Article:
In a letter made public Friday, Intelligence Chairman Peter Hoekstra, R-Mich., and the panel's top Democrat, California Rep. Jane Harman, asked Goss to reveal as much of the report from his inspector general as possible.
"We believe the public has a right to know if people should be held accountable for those failures as a result of gross negligence or misconduct," Hoekstra and Harman wrote on Sept. 6. "More importantly, the public also should know what steps should be taken in the future for the CIA to address the findings of the report."
Spanning hundreds of pages, the report calls for disciplinary reviews for former CIA Director George Tenet and current and former officials who were involved in faulty intelligence efforts before the attacks.
The report was sent to Congress last month. Limited details have been provided by anonymous officials.
"The office of the inspector general developed this report over two years. During that same time period, much has been done at CIA and throughout the intelligence community to improve and reform the way we do business," agency spokeswoman Jennifer Millerwise Dyck said.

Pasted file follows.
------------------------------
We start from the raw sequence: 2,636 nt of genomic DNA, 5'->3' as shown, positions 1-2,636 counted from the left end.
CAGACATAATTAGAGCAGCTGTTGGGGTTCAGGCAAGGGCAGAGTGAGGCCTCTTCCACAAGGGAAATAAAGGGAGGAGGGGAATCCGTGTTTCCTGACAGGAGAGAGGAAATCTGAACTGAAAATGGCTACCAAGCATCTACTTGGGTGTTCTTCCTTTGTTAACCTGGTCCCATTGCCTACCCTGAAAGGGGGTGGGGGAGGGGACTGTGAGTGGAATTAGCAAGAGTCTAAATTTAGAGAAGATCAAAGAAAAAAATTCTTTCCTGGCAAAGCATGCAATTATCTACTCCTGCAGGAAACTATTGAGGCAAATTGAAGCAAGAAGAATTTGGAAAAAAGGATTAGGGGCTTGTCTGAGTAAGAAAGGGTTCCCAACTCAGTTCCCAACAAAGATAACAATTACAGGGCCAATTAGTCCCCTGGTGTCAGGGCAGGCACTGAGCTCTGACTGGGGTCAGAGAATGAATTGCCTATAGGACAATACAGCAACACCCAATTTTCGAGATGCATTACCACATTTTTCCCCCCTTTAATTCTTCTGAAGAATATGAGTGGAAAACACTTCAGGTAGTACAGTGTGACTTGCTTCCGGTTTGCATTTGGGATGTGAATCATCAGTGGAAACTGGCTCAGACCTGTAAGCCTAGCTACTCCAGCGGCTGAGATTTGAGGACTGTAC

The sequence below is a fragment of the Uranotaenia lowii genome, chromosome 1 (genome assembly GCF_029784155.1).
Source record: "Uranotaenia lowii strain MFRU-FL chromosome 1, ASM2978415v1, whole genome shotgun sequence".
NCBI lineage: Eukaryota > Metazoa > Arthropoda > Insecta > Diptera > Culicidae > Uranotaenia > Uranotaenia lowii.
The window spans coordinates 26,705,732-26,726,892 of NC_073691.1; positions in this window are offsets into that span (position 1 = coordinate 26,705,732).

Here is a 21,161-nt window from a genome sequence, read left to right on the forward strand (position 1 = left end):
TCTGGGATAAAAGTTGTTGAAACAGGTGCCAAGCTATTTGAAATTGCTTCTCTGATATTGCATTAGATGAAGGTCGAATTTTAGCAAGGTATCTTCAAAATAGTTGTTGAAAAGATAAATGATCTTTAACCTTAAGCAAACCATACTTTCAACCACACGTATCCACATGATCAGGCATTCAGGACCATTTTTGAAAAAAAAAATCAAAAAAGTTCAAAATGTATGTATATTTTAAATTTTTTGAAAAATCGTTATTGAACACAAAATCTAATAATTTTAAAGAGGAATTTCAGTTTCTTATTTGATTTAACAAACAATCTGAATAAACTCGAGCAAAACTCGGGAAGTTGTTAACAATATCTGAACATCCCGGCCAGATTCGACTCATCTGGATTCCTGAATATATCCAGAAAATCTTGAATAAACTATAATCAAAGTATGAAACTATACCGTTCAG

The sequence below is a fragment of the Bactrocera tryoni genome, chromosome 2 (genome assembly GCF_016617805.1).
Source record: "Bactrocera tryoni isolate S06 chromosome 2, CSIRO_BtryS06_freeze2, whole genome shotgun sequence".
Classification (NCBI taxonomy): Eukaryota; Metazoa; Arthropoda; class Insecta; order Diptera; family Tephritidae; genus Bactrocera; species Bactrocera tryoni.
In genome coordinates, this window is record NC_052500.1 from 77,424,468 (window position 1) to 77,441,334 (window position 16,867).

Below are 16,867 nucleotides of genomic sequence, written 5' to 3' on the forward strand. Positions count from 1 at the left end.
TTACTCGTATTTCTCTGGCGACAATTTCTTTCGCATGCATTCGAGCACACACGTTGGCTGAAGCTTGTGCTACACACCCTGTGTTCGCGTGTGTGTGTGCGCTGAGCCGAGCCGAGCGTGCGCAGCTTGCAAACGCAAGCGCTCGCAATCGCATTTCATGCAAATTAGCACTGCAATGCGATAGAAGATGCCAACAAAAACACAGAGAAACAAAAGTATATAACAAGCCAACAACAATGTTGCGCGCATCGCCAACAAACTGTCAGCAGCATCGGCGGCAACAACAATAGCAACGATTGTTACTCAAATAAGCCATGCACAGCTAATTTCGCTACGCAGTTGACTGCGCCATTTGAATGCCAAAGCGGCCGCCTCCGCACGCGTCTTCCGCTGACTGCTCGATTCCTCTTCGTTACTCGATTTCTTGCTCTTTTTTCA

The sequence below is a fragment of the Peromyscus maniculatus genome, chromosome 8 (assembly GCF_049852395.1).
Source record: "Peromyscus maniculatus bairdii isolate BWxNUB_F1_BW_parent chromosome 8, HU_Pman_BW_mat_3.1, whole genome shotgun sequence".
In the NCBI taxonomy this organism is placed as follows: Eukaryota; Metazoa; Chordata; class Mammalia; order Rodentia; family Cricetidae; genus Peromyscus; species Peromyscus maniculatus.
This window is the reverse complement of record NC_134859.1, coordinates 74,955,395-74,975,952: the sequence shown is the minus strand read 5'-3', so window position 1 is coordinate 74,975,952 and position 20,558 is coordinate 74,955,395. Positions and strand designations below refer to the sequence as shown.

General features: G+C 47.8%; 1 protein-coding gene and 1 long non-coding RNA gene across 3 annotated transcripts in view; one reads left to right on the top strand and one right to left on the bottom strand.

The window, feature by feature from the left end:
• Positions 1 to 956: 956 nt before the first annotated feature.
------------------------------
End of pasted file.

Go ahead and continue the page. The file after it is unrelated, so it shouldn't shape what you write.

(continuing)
She would not comment further on whether the report would be declassified.
Senate Intelligence Chairman Pat Roberts, R-Kan., has also sent a letter to Goss requesting the report's declassification. An aide declined to provide a copy of the correspondence.
A spokeswoman for the Senate committee's top Democrat, West Virginia Sen. Jay Rockefeller, said he supports Roberts' request.
Such bids for disclosure could put Goss in a tight spot. As a chairman of the House Intelligence Committee, he helped lead a congressional inquiry into the attacks and requested the inspector general's investigation.
However, a public report could attract more negative attention to the agency, which has come under fire for 9/11 and the prewar intelligence on Iraq.